UNB Research

Research indicates warming-induced tree growth may provide climate change relief

Author: UNB Research

Posted on Feb 10, 2023

Category: Publications , Research

An increasing number of fires, droughts and insect infestations pose a significant threat to the future of the Canadian boreal forest and to our climate along with it. New research out of the University of New Brunswick (UNB) suggests that increased tree growth, due to warming climates, may offset some of this decline.

Warming-induced tree growth may help offset increasing disturbance across the Canadian boreal forest.

PhD candidate Jiejie Wang and forestry and environmental management faculty members Dr. Anthony Taylor and Dr. Loïc D’Orangeville authored an article on this research titled "Warming-induced tree growth may help offset increasing disturbance across the Canadian boreal forest." It was recently published in the Proceedings of the National Academy of Sciences (PNAS), one of the leading multidisciplinary science journals in the world.

In addition to being an important wood supply, the Canadian boreal forest is a crucial part of resolving the global climate crisis. Making up one-third of the global boreal forest and eight per cent of the world’s forests, the Canadian boreal forest has a substantial carbon sequestration capacity. Unfortunately, it will also experience some of the most significant increases in temperature due to climate change.

However, these same temperature changes may also mean a longer growing season and more growth, according to the researchers. This additional growth would help mitigate the significant impact of those rising temperatures.

Using data from more than one million tree records across Canada and the United States – an unprecedented sample size – the researchers looked at the climatic sensitivity of the growth of major tree species in North America from 1958 to 2018. Using fitted growth models, they then extrapolated these trends over the next 30 years.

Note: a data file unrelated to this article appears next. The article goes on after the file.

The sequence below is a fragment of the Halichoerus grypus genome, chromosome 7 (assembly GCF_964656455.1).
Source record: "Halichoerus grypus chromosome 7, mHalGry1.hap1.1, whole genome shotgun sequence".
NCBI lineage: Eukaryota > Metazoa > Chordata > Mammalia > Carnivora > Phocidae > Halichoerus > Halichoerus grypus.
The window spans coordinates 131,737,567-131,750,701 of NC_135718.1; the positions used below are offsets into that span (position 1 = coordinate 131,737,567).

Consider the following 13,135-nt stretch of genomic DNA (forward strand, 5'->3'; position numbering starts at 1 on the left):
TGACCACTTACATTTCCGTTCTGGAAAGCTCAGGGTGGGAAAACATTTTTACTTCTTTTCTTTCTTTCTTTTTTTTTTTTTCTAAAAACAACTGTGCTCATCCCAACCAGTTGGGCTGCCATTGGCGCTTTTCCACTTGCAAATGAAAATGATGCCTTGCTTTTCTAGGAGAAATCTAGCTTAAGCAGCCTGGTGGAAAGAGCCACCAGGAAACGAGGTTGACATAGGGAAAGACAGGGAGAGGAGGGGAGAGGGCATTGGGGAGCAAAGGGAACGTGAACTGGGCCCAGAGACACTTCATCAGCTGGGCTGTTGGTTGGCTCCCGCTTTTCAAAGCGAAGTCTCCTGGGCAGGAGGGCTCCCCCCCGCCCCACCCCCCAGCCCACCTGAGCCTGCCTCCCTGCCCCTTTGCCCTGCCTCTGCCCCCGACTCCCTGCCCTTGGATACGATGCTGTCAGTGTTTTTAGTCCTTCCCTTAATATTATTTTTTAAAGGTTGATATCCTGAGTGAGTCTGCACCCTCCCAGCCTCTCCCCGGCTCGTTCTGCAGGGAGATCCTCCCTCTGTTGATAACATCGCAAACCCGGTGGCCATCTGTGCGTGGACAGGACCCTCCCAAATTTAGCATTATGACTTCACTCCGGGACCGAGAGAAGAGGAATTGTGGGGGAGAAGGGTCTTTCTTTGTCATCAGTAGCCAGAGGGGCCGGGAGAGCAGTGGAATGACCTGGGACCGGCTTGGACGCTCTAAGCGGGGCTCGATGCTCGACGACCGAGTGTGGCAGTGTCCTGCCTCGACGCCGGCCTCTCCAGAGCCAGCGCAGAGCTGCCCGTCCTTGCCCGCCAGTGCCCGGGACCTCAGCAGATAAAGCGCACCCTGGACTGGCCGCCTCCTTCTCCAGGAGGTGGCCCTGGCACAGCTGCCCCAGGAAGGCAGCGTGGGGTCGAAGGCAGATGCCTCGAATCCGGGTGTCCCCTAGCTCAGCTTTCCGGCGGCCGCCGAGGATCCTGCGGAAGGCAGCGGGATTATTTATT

Their models forecast an overall positive effect of climate warming on tree growth under several climate change scenarios by the mid-2050s, peaking in colder, wetter regions of the boreal forest found in Eastern Canada. These projected, large-growth gains would significantly impact future wood fibre supply, carbon storage and the global economy.

While the researchers did find an overall positive effect of warming on tree growth, they also observed significant discrepancies within and between species. Some species are projected to grow well across much of their distributional range, including balsam fir as well as jack pine and white birch, both of which are important commercial timber tree species. Conversely, white spruce was the only species studied that modelled rapid growth decline through the 2050s almost everywhere across its natural range, except in northern Quebec.

Though their data suggests a future mitigating effect, the researchers caution that growth is only one of several processes that drive forest dynamics and therefore only paints one part of the picture. Even so, their findings offer a note of hope for the future of forest health and life on a sustainable planet.

More information

Jiejie Wang (orcid) | Dr. Loïc D’Orangeville | Dr. Anthony Taylor | Faculty of Forestry & Environmental Management

Research at UNB | Graduate Studies at UNB | Postdoctoral fellowships